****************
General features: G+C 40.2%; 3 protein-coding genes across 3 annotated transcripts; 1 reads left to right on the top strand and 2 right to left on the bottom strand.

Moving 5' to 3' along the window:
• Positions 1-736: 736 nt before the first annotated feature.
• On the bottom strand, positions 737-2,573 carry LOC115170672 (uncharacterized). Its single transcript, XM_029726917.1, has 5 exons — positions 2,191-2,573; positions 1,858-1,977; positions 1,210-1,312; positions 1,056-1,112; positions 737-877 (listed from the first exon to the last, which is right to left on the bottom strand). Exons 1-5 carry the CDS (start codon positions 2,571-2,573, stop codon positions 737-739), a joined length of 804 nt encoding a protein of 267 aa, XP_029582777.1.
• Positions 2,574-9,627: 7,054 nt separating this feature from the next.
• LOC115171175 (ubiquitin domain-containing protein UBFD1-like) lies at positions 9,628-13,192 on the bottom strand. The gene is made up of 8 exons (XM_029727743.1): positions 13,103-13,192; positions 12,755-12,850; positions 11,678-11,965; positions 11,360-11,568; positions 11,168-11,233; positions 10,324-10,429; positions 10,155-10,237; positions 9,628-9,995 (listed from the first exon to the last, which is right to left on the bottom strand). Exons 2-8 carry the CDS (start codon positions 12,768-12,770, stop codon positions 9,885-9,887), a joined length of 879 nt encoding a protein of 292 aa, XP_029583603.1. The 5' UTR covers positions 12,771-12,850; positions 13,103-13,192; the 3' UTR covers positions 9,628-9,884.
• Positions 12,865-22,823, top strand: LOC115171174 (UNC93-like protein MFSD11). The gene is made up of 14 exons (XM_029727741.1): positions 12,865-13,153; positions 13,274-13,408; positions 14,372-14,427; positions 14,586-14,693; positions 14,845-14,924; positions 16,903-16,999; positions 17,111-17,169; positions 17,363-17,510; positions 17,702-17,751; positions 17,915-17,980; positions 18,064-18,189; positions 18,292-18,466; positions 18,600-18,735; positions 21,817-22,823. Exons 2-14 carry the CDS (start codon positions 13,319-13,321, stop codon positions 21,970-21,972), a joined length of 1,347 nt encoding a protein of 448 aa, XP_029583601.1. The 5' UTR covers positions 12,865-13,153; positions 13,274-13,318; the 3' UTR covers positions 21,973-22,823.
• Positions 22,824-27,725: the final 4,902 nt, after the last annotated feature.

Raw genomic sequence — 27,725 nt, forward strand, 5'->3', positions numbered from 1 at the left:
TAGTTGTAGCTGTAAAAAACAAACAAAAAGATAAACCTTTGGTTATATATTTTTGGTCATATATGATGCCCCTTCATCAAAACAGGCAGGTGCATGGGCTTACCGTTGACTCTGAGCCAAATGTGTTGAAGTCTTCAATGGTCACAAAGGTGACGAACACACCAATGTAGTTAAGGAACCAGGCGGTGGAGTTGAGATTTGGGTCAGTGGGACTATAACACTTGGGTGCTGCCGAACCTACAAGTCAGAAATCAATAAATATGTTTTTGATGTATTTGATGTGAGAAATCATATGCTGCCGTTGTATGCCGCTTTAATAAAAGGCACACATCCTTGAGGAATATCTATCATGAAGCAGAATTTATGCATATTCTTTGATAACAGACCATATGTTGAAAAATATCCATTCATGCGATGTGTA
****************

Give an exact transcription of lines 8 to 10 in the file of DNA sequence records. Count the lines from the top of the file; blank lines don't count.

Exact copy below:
• Positions 22,824-27,725: the final 4,902 nt, after the last annotated feature.

Raw genomic sequence — 27,725 nt, forward strand, 5'->3', positions numbered from 1 at the left:
TAGTTGTAGCTGTAAAAAACAAACAAAAAGATAAACCTTTGGTTATATATTTTTGGTCATATATGATGCCCCTTCATCAAAACAGGCAGGTGCATGGGCTTACCGTTGACTCTGAGCCAAATGTGTTGAAGTCTTCAATGGTCACAAAGGTGACGAACACACCAATGTAGTTAAGGAACCAGGCGGTGGAGTTGAGATTTGGGTCAGTGGGACTATAACACTTGGGTGCTGCCGAACCTACAAGTCAGAAATCAATAAATATGTTTTTGATGTATTTGATGTGAGAAATCATATGCTGCCGTTGTATGCCGCTTTAATAAAAGGCACACATCCTTGAGGAATATCTATCATGAAGCAGAATTTATGCATATTCTTTGATAACAGACCATATGTTGAAAAATATCCATTCATGCGATGTGTA